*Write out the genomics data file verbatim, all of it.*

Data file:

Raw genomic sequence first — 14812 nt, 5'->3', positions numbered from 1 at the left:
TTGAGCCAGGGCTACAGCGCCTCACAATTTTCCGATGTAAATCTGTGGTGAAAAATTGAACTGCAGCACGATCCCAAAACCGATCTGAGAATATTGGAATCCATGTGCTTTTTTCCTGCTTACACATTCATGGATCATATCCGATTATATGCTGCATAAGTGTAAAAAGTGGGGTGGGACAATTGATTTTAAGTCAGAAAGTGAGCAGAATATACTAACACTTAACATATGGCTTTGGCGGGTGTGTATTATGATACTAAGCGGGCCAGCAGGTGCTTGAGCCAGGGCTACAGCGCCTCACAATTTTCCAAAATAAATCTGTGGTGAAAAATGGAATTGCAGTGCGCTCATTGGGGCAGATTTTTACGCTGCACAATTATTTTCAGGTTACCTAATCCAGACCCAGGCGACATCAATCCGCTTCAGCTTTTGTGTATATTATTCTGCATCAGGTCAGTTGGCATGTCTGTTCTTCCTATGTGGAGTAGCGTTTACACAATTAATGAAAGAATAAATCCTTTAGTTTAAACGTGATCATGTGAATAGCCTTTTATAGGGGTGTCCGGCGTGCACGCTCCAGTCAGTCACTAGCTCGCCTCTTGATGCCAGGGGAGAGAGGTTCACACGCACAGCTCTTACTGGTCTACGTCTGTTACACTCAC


Raw genomic sequence first — 14812 nt, 5'->3', positions numbered from 1 at the left:
TTGAGCCAGGGCTACAGCGCCTCACAATTTTCCGATGTAAATCTGTGGTGAAAAATTGAACTGCAGCACGATCCCAAAACCGATCTGAGAATATTGGAATCCATGTGCTTTTTTCCTGCTTACACATTCATGGATCATATCCGATTATATGCTGCATAAGTGTAAAAAGTGGGGTGGGACAATTGATTTTAAGTCAGAAAGTGAGCAGAATATACTAACACTTAACATATGGCTTTGGCGGGTGTGTATTATGATACTAAGCGGGCCAGCAGGTGCTTGAGCCAGGGCTACAGCGCCTCACAATTTTCCAAAATAAATCTGTGGTGAAAAATGGAATTGCAGTGCGCTCATTGGGGCAGATTTTTACGCTGCACAATTATTTTCAGGTTACCTAATCCAGACCCAGGCGACATCAATCCGCTTCAGCTTTTGTGTATATTATTCTGCATCAGGTCAGTTGGCATGTCTGTTCTTCCTATGTGGAGTAGCGTTTACACAATTAATGAAAGAATAAATCCTTTAGTTTAAACGTGATCATGTGAATAGCCTTTTATAGGGGTGTCCGGCGTGCACGCTCCAGTCAGTCACTAGCTCGCCTCTTGATGCCAGGGGAGAGAGGTTCACACGCACAGCTCTTACTGGTCTACGTCTGTTACACTCAC